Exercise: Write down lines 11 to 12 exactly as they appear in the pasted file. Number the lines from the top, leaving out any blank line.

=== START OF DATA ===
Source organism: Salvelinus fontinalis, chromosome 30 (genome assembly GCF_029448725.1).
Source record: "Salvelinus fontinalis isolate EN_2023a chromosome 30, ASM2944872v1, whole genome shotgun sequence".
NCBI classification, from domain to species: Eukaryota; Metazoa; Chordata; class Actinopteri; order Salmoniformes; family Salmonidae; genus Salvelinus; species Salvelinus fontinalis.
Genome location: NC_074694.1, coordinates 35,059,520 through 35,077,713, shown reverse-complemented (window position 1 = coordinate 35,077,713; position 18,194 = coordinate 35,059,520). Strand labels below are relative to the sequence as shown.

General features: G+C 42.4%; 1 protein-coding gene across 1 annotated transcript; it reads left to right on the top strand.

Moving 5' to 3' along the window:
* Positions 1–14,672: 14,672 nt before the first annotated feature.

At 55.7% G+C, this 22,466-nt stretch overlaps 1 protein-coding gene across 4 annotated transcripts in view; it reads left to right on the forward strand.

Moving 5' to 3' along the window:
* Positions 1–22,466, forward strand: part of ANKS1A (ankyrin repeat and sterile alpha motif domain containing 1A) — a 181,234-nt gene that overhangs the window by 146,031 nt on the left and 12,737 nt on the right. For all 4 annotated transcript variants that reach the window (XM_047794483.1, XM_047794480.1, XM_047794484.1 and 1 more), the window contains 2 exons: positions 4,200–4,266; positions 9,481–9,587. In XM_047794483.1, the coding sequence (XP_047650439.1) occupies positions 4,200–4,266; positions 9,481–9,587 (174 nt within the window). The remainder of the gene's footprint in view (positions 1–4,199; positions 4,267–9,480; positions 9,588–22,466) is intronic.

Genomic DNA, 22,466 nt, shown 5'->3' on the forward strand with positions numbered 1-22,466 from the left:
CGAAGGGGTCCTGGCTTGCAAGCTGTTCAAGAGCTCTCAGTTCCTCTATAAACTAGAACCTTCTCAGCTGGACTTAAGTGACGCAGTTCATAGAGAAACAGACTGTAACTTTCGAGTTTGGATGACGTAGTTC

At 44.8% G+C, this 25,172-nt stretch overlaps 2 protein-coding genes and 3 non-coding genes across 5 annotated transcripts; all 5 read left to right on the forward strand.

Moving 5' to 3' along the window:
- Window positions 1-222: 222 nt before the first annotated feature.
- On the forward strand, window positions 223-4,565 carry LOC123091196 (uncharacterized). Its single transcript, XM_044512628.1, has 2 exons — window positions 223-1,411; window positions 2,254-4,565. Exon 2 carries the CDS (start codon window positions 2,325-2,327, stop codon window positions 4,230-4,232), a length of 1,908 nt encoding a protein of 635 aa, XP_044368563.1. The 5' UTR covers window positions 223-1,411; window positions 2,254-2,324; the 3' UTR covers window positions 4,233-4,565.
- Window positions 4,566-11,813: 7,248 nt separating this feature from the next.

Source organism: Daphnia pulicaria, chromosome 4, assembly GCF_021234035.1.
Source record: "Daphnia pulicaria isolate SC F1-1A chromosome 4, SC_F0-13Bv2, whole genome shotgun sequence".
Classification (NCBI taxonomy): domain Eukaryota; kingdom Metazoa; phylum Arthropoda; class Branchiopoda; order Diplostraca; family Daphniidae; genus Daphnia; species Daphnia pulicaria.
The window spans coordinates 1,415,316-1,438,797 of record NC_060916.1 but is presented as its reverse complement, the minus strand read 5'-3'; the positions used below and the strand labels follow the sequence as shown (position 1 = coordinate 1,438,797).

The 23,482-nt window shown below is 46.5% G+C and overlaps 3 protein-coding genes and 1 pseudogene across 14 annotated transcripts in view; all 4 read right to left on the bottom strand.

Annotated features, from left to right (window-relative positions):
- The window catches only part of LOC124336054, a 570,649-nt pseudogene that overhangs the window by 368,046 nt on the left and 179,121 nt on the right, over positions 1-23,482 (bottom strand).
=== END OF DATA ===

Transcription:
Genomic DNA, 22,466 nt, shown 5'->3' on the forward strand with positions numbered 1-22,466 from the left:
CGAAGGGGTCCTGGCTTGCAAGCTGTTCAAGAGCTCTCAGTTCCTCTATAAACTAGAACCTTCTCAGCTGGACTTAAGTGACGCAGTTCATAGAGAAACAGACTGTAACTTTCGAGTTTGGATGACGTAGTTC